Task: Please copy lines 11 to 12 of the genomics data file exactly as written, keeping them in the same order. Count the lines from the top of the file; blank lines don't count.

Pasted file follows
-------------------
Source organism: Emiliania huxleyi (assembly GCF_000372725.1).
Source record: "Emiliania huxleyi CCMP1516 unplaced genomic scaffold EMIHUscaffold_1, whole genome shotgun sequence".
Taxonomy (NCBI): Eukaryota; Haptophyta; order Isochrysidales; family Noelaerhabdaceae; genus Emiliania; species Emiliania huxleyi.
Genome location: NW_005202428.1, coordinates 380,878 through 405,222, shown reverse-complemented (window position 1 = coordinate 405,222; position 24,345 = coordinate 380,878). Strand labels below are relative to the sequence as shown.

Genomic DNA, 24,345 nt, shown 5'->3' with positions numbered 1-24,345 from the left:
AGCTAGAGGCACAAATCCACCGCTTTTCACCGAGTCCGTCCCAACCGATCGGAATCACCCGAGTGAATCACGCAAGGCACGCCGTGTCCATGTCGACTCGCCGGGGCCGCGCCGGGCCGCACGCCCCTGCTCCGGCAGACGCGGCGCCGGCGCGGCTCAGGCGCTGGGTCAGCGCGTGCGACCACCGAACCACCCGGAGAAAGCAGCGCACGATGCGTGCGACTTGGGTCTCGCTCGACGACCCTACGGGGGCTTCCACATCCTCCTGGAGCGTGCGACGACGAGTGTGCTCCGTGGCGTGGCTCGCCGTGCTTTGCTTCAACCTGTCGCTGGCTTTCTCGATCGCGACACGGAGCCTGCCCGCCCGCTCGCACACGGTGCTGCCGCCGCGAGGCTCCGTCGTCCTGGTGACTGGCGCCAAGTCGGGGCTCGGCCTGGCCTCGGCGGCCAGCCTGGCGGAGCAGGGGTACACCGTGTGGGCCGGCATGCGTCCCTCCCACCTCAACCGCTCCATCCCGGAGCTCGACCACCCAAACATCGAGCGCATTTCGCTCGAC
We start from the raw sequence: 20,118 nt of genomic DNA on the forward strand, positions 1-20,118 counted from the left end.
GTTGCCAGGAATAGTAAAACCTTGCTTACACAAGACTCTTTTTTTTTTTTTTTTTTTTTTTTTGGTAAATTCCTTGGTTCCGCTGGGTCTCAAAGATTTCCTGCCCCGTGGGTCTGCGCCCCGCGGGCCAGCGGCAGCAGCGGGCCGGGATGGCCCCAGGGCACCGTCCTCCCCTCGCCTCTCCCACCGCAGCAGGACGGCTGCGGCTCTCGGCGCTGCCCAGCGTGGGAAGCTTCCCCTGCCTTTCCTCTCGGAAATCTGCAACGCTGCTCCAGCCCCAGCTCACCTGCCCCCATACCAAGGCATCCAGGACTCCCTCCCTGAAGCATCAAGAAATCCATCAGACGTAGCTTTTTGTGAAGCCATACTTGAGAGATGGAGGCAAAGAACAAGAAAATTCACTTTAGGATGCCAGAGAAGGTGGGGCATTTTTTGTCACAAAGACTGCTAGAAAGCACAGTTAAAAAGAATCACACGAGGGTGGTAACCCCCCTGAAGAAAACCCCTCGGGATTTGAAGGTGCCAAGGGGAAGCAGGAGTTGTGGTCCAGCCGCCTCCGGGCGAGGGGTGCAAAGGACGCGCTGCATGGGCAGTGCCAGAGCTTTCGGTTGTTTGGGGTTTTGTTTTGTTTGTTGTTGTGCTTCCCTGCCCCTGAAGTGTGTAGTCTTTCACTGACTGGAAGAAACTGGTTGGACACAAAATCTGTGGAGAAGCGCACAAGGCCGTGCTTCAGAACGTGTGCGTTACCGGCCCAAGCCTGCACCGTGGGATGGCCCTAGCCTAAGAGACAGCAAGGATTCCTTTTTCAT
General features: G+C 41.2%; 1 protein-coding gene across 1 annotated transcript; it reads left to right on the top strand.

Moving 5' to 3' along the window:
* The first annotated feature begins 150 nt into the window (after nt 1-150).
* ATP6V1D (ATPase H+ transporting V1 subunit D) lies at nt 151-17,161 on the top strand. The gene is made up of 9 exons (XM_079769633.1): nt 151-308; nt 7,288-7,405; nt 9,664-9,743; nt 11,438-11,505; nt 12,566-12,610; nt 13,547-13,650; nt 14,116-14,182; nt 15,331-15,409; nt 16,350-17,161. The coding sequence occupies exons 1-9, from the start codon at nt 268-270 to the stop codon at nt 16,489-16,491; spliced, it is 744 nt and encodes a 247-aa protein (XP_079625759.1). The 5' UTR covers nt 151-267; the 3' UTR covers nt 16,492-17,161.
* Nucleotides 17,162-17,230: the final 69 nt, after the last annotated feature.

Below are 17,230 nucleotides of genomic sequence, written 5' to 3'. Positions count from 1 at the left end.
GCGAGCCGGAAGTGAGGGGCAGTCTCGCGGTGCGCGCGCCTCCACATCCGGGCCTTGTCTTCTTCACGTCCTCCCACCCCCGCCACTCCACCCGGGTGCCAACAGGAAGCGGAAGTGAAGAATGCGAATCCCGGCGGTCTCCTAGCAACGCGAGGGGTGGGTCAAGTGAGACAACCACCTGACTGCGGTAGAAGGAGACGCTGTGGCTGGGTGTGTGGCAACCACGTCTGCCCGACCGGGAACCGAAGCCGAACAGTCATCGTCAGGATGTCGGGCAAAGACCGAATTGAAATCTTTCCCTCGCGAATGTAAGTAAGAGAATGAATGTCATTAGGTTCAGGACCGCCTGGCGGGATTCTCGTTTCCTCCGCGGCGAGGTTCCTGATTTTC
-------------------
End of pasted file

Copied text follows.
* The first annotated feature begins 150 nt into the window (after nt 1-150).
* ATP6V1D (ATPase H+ transporting V1 subunit D) lies at nt 151-17,161 on the top strand. The gene is made up of 9 exons (XM_079769633.1): nt 151-308; nt 7,288-7,405; nt 9,664-9,743; nt 11,438-11,505; nt 12,566-12,610; nt 13,547-13,650; nt 14,116-14,182; nt 15,331-15,409; nt 16,350-17,161. The coding sequence occupies exons 1-9, from the start codon at nt 268-270 to the stop codon at nt 16,489-16,491; spliced, it is 744 nt and encodes a 247-aa protein (XP_079625759.1). The 5' UTR covers nt 151-267; the 3' UTR covers nt 16,492-17,161.